Marc Allégret was a French director and photographer, born on December 23, 1900 in Basel and died on November 3, 1973 in Paris.
In addition to film directing, he had a passion for discovering new talent. With an expert eye, he helped start the careers of future stars including Brigitte Bardot, Simone Simon and Jeanne Moreau.
From the age of seventeen, Marc Allégret was fascinated by the writer André Gide, who became his lover for a decade. Thanks to Gide, Allégret met the artists and writers of France, such as Paul Valéry, Picasso, Man Ray, Jean Cocteau, Erik Satie, and later Saint-Exupéry.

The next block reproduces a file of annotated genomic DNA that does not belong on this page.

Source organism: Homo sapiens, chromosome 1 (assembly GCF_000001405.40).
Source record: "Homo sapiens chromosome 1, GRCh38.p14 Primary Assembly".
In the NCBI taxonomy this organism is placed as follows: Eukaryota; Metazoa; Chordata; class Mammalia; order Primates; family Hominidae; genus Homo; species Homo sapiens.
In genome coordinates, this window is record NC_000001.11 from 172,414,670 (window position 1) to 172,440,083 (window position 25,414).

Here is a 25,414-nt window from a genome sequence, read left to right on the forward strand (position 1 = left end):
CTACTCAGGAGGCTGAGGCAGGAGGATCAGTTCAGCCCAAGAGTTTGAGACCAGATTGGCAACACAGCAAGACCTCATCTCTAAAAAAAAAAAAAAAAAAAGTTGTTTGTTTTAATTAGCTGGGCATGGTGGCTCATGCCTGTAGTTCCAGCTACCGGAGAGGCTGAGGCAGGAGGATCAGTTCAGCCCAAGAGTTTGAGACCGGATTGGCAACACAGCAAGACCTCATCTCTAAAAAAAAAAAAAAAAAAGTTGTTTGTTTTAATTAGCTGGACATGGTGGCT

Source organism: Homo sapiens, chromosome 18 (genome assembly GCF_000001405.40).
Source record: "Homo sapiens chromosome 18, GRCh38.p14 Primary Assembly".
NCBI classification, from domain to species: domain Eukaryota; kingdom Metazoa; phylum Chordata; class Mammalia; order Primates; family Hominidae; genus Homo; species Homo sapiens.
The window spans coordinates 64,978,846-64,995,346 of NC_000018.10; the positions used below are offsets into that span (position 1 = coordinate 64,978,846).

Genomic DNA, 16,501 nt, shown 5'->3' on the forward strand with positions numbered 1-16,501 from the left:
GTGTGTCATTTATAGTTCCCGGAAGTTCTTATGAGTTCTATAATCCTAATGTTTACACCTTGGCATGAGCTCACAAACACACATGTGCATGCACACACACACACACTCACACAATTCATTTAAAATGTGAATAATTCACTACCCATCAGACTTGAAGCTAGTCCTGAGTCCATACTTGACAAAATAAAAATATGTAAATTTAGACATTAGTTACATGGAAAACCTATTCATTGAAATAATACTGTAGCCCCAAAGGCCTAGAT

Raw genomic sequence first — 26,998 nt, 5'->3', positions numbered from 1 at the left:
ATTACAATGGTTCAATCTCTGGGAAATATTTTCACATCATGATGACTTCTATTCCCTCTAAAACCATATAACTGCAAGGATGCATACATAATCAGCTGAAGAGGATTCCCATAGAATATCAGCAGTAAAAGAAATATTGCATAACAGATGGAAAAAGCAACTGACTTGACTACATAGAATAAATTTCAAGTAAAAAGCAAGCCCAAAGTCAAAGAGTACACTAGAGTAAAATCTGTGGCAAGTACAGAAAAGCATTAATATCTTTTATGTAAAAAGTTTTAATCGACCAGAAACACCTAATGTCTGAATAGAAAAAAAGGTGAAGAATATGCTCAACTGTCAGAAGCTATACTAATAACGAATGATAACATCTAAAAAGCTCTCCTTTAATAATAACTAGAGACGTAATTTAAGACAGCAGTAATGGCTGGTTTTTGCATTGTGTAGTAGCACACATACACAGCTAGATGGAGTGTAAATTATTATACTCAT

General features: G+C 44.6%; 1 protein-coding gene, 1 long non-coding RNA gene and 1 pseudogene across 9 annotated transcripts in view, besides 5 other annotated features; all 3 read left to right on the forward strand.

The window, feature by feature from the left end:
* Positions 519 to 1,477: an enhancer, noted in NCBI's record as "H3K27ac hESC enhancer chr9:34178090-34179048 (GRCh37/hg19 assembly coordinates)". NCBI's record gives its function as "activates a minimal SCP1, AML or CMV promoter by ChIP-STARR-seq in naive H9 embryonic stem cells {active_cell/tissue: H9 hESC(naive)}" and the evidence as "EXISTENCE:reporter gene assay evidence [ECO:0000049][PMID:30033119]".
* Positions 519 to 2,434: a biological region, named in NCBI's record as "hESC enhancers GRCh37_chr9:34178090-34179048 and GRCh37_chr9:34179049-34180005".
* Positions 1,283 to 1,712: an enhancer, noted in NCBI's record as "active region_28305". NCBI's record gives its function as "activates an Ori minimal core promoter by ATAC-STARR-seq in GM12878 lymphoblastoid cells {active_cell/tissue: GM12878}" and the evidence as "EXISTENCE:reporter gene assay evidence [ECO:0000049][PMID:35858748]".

Gide and Allégret went to the Congo together, with Allégret as Gide's official "secretary". He took advantage of this to develop his talents as a photographer and filmmaker. In 1928, Marc Allégret's first film was released: the famous Voyage au Congo (produced by Pierre Braunberger), which remains an exceptional document on Africa at that time.
From 1930, Marc Allégret, helped by his friend the producer Pierre Braunberger, became a great director. In 1932, he directed Marcel Pagnol's Fanny, with the scriptwriter Françoise Giroud at his side. His films were essentially based on a charming romanticism to the glory of youth and from 1930 to 1960, he directed two or even three feature films a year.